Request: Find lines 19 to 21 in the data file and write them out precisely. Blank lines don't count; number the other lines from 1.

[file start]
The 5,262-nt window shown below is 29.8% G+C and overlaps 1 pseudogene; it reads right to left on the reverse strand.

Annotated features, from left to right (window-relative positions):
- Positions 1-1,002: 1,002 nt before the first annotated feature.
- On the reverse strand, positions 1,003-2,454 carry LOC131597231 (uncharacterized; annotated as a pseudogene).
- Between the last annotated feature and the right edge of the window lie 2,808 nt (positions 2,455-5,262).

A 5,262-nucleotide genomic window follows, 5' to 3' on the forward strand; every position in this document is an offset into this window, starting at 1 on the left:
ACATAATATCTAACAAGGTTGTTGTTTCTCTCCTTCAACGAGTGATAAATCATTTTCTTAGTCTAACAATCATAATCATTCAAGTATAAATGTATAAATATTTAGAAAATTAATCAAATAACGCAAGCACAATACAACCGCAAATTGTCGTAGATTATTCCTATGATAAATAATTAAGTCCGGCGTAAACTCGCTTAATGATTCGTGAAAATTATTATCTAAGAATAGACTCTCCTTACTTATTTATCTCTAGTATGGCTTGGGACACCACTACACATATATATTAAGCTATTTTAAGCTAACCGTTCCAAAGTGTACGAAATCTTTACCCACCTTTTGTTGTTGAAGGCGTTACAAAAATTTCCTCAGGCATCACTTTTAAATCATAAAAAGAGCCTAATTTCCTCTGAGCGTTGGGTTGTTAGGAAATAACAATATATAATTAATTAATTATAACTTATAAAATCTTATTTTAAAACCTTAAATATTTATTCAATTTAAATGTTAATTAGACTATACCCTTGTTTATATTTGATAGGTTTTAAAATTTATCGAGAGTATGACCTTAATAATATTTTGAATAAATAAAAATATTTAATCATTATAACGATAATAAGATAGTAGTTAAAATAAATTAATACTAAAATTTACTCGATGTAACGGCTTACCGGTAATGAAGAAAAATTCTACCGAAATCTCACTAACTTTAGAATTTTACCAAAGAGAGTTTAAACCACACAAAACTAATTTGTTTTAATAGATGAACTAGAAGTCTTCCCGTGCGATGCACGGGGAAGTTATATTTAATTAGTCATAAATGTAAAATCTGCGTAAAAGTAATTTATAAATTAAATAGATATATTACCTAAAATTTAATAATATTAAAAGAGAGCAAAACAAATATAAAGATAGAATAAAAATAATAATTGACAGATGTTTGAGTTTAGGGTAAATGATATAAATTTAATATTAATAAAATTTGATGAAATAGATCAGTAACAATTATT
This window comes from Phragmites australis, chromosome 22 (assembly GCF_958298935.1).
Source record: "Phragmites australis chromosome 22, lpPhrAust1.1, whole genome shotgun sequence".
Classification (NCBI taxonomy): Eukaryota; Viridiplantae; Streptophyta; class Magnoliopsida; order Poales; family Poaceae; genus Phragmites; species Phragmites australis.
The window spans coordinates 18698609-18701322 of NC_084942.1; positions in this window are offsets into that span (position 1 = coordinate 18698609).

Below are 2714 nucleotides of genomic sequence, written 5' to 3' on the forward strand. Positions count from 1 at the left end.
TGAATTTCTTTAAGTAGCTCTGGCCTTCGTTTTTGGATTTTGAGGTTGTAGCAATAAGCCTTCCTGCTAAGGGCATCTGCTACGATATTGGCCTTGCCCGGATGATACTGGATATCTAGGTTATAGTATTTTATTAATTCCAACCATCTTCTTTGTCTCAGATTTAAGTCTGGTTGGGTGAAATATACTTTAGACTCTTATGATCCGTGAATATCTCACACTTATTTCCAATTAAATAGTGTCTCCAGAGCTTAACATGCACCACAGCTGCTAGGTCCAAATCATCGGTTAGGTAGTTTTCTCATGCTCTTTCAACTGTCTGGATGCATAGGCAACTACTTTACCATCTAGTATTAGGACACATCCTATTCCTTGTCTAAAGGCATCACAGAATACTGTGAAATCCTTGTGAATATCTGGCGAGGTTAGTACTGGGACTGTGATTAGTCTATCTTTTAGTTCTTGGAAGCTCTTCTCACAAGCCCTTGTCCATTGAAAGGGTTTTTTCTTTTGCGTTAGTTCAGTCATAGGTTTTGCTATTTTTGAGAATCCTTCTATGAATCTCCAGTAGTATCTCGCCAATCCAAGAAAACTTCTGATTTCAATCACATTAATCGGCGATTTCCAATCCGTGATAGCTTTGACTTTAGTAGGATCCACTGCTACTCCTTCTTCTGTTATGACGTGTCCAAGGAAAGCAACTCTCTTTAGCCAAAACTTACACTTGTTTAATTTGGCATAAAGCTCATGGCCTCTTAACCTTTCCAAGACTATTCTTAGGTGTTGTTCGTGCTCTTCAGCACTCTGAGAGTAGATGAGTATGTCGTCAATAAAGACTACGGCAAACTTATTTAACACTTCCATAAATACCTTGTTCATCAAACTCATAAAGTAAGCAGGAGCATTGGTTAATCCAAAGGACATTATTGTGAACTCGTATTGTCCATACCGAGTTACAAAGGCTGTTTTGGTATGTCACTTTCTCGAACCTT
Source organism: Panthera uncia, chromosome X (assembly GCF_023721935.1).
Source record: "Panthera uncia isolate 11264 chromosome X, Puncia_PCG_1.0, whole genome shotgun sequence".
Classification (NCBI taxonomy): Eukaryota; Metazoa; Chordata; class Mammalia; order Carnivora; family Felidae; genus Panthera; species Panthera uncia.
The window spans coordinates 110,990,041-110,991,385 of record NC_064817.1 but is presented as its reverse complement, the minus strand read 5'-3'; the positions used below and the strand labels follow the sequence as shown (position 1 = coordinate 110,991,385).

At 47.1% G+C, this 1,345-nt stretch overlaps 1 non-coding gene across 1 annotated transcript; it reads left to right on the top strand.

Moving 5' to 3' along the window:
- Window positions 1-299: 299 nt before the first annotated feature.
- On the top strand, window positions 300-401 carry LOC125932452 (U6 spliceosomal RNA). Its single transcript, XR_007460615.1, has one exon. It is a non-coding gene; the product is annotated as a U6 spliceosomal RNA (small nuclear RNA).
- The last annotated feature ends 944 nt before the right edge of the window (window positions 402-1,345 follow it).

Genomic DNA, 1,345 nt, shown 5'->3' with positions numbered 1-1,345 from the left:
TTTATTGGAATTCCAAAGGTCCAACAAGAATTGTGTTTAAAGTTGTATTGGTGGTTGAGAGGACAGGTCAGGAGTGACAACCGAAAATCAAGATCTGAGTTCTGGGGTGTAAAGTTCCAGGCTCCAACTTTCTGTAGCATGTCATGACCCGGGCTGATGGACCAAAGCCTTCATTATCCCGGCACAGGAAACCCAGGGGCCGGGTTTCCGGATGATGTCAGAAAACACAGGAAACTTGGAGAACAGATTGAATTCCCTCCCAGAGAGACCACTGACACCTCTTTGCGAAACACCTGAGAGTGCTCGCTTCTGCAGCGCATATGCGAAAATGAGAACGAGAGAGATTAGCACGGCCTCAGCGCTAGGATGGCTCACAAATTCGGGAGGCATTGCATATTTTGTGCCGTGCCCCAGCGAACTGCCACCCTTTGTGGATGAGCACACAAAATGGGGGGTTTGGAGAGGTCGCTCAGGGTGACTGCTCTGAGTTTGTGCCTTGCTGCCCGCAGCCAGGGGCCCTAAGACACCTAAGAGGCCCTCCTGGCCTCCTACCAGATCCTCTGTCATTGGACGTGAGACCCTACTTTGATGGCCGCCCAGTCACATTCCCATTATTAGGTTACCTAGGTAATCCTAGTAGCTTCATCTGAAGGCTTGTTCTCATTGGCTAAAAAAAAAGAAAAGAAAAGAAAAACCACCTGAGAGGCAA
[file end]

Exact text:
Moving 5' to 3' along the window:
- Window positions 1-299: 299 nt before the first annotated feature.
- On the top strand, window positions 300-401 carry LOC125932452 (U6 spliceosomal RNA). Its single transcript, XR_007460615.1, has one exon. It is a non-coding gene; the product is annotated as a U6 spliceosomal RNA (small nuclear RNA).